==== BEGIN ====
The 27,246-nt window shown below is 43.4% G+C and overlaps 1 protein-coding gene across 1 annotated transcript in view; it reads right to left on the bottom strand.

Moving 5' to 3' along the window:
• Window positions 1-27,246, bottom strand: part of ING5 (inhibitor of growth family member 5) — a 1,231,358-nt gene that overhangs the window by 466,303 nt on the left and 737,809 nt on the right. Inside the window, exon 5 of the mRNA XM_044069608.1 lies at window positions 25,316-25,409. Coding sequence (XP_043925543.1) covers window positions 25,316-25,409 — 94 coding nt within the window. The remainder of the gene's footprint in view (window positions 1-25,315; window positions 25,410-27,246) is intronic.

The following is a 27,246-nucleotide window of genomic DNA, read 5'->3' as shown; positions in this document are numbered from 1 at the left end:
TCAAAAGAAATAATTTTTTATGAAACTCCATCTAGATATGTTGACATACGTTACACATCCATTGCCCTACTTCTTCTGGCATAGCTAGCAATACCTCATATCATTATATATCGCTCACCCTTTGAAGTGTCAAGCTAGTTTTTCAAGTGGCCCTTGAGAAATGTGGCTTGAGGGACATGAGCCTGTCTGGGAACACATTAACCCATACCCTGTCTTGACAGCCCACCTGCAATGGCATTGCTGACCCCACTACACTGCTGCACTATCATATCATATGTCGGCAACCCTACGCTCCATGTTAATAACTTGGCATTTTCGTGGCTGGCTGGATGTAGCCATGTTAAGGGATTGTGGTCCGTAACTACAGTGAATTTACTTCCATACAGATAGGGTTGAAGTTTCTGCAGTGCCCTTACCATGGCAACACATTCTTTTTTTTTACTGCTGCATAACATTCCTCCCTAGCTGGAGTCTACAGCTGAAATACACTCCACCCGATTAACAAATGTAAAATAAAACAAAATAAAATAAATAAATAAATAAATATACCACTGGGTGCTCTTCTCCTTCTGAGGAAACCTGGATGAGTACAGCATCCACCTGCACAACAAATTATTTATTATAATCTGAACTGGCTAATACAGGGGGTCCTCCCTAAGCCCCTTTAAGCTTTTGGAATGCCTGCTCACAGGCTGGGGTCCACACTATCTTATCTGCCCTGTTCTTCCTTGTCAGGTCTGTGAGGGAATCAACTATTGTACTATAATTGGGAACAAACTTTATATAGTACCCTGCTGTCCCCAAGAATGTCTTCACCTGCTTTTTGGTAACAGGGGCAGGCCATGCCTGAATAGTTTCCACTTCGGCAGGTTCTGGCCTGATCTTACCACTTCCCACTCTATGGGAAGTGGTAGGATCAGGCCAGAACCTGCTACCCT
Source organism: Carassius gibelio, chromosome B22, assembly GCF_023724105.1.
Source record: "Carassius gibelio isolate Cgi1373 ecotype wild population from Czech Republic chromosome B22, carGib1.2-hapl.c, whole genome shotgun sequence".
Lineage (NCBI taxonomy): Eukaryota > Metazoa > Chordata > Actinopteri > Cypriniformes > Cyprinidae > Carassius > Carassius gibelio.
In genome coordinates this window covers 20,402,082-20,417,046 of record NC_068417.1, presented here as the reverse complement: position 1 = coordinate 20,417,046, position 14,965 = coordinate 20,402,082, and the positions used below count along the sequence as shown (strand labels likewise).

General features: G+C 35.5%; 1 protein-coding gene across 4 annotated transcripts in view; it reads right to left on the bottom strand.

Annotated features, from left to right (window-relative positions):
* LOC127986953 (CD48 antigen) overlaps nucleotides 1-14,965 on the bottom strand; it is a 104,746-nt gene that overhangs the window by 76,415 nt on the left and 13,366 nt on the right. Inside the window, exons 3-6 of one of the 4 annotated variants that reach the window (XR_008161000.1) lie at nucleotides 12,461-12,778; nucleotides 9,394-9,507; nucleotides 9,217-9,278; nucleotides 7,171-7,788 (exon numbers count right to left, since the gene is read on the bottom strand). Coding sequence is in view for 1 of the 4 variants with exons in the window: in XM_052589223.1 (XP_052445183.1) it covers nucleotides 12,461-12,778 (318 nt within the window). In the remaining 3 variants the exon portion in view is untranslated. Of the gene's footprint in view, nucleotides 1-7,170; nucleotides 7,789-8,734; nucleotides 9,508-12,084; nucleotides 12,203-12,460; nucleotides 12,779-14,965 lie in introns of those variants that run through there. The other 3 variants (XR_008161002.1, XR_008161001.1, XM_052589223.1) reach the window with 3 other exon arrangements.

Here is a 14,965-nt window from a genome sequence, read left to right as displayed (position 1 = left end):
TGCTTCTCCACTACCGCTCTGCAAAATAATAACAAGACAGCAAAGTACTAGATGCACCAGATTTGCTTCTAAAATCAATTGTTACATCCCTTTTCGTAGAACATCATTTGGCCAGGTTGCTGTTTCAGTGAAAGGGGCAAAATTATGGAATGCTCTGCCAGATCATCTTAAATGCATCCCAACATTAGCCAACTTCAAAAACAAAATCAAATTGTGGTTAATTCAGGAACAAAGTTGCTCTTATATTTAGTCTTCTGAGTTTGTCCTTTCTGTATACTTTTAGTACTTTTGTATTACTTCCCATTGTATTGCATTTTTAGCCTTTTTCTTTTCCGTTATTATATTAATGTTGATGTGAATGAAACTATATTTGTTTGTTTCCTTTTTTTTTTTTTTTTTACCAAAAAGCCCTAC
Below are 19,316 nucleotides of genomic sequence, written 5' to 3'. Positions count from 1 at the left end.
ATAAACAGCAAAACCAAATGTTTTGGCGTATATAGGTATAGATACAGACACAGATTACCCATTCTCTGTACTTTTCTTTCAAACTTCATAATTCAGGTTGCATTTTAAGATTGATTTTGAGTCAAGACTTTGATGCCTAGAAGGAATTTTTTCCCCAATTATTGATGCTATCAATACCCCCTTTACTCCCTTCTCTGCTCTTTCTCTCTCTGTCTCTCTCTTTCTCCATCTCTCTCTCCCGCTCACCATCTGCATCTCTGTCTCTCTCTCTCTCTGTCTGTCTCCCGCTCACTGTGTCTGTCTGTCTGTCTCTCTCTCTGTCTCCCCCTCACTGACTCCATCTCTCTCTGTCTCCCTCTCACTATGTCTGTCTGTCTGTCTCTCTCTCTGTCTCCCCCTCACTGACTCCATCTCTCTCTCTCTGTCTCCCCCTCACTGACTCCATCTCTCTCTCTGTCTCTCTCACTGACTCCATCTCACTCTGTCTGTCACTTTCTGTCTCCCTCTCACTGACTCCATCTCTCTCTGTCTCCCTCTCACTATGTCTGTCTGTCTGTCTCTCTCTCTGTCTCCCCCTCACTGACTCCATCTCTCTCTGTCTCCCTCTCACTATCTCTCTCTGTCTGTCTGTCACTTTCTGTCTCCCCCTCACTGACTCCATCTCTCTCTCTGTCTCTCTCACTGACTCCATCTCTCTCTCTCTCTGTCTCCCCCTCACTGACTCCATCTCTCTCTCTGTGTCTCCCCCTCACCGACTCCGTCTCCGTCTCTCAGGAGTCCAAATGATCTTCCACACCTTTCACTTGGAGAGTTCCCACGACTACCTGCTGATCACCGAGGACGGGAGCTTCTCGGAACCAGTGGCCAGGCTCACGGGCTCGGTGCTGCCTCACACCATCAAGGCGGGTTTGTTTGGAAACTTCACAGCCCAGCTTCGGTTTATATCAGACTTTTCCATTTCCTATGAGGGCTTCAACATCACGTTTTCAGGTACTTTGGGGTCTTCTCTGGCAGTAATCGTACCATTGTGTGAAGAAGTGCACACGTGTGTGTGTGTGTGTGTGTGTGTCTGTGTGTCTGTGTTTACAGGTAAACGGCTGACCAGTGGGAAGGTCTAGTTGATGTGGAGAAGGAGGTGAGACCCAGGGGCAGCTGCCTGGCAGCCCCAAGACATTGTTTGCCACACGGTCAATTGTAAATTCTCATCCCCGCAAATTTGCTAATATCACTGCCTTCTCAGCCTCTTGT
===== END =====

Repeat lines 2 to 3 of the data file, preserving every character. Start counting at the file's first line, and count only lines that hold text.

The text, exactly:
Moving 5' to 3' along the window:
• Window positions 1-27,246, bottom strand: part of ING5 (inhibitor of growth family member 5) — a 1,231,358-nt gene that overhangs the window by 466,303 nt on the left and 737,809 nt on the right. Inside the window, exon 5 of the mRNA XM_044069608.1 lies at window positions 25,316-25,409. Coding sequence (XP_043925543.1) covers window positions 25,316-25,409 — 94 coding nt within the window. The remainder of the gene's footprint in view (window positions 1-25,315; window positions 25,410-27,246) is intronic.